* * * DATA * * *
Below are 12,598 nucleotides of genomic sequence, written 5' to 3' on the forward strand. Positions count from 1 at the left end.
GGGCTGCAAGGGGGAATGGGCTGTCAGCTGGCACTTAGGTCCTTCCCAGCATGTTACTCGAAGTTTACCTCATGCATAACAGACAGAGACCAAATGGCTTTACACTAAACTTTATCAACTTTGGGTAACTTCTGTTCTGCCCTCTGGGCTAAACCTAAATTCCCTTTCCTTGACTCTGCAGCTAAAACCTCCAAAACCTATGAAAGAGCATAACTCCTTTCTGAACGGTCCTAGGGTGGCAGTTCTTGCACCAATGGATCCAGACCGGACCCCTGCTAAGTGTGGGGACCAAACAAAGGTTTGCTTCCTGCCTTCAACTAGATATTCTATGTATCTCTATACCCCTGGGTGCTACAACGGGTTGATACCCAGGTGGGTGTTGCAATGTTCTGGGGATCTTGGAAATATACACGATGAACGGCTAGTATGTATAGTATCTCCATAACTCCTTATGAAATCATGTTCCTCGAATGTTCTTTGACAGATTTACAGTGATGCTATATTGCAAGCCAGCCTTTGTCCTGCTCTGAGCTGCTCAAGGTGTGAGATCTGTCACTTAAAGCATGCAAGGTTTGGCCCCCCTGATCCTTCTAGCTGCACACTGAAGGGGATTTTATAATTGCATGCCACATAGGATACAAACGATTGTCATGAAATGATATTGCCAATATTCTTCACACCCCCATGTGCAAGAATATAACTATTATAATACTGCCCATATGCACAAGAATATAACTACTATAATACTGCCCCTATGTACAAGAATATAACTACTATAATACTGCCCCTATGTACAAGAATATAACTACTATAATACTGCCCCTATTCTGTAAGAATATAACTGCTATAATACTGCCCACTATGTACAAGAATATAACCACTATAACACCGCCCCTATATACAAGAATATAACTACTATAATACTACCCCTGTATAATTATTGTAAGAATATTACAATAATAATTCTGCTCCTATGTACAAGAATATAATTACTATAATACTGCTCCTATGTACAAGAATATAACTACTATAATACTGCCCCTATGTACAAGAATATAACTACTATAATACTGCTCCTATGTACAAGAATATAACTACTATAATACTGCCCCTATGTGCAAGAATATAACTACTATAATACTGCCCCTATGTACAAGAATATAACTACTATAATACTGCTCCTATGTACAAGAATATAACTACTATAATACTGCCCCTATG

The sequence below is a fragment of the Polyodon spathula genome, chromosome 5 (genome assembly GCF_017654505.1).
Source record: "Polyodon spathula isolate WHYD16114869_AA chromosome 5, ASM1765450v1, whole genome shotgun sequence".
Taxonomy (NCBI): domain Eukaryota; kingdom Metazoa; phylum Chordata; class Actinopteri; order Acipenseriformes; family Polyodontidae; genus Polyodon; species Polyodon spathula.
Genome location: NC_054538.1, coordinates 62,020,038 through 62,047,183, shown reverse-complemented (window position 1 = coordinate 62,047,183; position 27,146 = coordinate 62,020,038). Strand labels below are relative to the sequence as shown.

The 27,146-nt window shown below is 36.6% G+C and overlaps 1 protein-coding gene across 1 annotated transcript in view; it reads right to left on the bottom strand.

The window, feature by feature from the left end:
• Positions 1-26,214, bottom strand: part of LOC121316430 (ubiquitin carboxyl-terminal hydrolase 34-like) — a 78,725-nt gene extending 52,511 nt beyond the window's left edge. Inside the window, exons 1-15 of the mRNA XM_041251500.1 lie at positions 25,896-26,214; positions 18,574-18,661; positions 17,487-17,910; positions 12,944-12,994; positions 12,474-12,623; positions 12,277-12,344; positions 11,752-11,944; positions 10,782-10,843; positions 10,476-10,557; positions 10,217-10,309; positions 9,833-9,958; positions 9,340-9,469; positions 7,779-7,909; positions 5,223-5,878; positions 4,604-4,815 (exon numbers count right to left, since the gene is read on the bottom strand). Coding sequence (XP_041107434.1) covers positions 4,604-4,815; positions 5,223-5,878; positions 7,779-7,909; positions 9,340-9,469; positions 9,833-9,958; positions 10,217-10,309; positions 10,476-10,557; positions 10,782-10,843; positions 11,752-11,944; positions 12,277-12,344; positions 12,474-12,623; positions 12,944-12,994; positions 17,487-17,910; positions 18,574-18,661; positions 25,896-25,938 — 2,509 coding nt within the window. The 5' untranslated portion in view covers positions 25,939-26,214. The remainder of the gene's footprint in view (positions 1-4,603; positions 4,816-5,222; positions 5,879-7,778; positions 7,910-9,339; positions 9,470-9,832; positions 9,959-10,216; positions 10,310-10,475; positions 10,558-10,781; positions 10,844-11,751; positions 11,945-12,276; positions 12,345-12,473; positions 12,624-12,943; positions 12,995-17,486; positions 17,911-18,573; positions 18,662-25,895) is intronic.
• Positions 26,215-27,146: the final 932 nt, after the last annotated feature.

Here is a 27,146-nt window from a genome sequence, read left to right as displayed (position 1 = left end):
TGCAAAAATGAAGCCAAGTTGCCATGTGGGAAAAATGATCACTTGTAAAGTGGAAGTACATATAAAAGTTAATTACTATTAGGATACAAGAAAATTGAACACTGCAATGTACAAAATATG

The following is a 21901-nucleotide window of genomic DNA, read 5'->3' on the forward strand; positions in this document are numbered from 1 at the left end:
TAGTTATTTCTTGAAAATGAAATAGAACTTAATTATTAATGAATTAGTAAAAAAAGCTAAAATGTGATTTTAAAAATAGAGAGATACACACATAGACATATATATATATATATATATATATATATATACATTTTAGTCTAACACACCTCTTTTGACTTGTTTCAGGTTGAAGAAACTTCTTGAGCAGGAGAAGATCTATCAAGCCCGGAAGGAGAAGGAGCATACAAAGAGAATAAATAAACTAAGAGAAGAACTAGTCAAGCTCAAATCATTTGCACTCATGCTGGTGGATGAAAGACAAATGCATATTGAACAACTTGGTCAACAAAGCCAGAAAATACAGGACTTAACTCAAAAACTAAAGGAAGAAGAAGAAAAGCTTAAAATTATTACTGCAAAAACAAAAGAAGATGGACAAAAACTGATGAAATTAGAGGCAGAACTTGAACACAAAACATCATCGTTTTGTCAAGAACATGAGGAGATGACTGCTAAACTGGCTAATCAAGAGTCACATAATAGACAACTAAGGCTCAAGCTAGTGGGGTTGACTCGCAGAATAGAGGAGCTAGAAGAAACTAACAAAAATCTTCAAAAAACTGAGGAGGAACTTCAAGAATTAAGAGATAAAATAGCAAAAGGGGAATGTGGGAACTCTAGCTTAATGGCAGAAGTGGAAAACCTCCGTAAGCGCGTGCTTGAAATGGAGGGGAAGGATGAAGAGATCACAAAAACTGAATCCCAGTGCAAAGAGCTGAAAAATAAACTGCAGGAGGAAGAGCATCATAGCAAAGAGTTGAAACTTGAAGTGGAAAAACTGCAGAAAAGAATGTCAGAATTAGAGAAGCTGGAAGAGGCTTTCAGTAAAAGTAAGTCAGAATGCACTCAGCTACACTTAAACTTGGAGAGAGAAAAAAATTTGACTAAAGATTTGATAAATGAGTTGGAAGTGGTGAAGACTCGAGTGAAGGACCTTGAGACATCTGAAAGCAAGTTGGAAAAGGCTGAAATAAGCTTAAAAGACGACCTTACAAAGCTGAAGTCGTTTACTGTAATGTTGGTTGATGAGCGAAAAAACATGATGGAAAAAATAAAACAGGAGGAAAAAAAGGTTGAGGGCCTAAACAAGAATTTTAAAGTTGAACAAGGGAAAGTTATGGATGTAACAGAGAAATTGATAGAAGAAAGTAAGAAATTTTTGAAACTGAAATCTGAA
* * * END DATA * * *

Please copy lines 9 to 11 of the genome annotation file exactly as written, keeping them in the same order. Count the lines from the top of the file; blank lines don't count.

• Positions 1-26,214, bottom strand: part of LOC121316430 (ubiquitin carboxyl-terminal hydrolase 34-like) — a 78,725-nt gene extending 52,511 nt beyond the window's left edge. Inside the window, exons 1-15 of the mRNA XM_041251500.1 lie at positions 25,896-26,214; positions 18,574-18,661; positions 17,487-17,910; positions 12,944-12,994; positions 12,474-12,623; positions 12,277-12,344; positions 11,752-11,944; positions 10,782-10,843; positions 10,476-10,557; positions 10,217-10,309; positions 9,833-9,958; positions 9,340-9,469; positions 7,779-7,909; positions 5,223-5,878; positions 4,604-4,815 (exon numbers count right to left, since the gene is read on the bottom strand). Coding sequence (XP_041107434.1) covers positions 4,604-4,815; positions 5,223-5,878; positions 7,779-7,909; positions 9,340-9,469; positions 9,833-9,958; positions 10,217-10,309; positions 10,476-10,557; positions 10,782-10,843; positions 11,752-11,944; positions 12,277-12,344; positions 12,474-12,623; positions 12,944-12,994; positions 17,487-17,910; positions 18,574-18,661; positions 25,896-25,938 — 2,509 coding nt within the window. The 5' untranslated portion in view covers positions 25,939-26,214. The remainder of the gene's footprint in view (positions 1-4,603; positions 4,816-5,222; positions 5,879-7,778; positions 7,910-9,339; positions 9,470-9,832; positions 9,959-10,216; positions 10,310-10,475; positions 10,558-10,781; positions 10,844-11,751; positions 11,945-12,276; positions 12,345-12,473; positions 12,624-12,943; positions 12,995-17,486; positions 17,911-18,573; positions 18,662-25,895) is intronic.
• Positions 26,215-27,146: the final 932 nt, after the last annotated feature.

Here is a 27,146-nt window from a genome sequence, read left to right as displayed (position 1 = left end):